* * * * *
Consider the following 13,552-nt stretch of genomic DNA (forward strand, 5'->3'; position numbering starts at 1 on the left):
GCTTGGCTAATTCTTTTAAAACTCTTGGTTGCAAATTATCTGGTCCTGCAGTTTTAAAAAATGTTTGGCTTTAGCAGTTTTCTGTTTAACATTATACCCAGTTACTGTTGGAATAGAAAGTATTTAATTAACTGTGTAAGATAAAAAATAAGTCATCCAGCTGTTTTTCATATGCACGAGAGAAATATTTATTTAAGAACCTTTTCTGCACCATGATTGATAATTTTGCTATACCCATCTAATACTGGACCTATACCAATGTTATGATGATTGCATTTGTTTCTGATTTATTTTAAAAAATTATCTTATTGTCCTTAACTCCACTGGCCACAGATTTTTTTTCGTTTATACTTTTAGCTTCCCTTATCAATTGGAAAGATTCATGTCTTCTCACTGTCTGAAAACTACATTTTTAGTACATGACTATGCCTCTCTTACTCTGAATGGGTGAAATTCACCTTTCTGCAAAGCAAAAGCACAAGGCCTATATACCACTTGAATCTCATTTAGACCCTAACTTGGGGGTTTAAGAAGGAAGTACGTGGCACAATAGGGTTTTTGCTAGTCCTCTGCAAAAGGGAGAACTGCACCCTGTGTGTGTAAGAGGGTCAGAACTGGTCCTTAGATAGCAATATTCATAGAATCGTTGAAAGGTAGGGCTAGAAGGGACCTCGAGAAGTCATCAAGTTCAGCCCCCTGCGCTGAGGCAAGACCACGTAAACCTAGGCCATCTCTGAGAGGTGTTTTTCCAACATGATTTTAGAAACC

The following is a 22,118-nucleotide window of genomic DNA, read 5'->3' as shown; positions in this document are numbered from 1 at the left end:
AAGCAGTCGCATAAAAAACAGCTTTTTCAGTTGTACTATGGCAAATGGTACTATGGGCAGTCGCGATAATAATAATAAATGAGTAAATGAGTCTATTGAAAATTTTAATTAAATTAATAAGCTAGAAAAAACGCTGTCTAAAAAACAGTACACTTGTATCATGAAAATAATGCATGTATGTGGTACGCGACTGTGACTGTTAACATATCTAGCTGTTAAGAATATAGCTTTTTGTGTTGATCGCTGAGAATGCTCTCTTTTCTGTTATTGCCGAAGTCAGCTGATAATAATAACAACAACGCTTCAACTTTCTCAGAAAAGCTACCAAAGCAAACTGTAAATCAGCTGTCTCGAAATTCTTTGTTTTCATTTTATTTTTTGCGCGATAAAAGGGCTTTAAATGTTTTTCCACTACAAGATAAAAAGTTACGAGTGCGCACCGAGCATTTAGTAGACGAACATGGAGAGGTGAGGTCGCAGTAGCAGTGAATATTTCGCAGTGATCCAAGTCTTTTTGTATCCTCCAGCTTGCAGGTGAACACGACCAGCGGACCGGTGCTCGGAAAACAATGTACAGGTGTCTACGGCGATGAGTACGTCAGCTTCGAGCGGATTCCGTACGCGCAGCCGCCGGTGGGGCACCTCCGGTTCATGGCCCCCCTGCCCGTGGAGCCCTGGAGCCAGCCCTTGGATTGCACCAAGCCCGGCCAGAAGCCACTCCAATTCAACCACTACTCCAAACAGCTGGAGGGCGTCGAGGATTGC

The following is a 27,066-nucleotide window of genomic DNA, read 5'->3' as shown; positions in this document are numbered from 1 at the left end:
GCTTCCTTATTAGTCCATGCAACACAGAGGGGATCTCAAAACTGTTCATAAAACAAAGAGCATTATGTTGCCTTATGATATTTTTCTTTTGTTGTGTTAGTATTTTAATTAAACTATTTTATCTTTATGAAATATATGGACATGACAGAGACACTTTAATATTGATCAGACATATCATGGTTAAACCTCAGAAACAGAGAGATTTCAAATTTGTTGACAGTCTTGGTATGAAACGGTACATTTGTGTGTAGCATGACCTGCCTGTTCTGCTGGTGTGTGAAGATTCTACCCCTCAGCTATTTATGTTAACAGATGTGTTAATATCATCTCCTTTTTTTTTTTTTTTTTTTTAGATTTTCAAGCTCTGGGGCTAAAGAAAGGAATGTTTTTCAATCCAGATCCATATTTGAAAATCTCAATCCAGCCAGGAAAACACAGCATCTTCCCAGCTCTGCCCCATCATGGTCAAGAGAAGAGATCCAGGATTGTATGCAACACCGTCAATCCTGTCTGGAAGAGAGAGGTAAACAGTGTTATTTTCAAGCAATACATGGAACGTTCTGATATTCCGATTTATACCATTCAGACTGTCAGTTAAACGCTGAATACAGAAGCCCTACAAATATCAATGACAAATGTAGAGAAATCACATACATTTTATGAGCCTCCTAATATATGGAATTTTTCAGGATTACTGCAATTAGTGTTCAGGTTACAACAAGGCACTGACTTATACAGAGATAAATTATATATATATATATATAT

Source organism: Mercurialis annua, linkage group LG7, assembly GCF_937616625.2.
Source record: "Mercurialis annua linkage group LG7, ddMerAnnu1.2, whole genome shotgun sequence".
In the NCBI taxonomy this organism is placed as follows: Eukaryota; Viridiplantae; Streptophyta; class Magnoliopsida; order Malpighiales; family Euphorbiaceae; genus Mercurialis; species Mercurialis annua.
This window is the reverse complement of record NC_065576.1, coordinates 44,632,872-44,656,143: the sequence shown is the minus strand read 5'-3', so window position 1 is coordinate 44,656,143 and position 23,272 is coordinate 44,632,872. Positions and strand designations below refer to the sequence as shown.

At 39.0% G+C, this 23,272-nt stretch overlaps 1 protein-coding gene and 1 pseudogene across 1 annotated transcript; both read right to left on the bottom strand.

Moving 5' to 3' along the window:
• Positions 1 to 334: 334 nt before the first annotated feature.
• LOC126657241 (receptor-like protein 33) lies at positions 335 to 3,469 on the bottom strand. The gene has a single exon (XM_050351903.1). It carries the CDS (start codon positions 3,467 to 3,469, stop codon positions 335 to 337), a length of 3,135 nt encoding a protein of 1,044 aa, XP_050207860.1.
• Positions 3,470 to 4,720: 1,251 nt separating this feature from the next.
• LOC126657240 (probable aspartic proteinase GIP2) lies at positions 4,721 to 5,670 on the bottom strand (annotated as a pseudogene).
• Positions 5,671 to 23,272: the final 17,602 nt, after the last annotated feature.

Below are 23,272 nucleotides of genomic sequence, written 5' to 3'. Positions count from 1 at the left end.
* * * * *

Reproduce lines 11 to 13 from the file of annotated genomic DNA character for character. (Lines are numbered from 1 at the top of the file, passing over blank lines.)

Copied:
At 39.0% G+C, this 23,272-nt stretch overlaps 1 protein-coding gene and 1 pseudogene across 1 annotated transcript; both read right to left on the bottom strand.

Moving 5' to 3' along the window:
• Positions 1 to 334: 334 nt before the first annotated feature.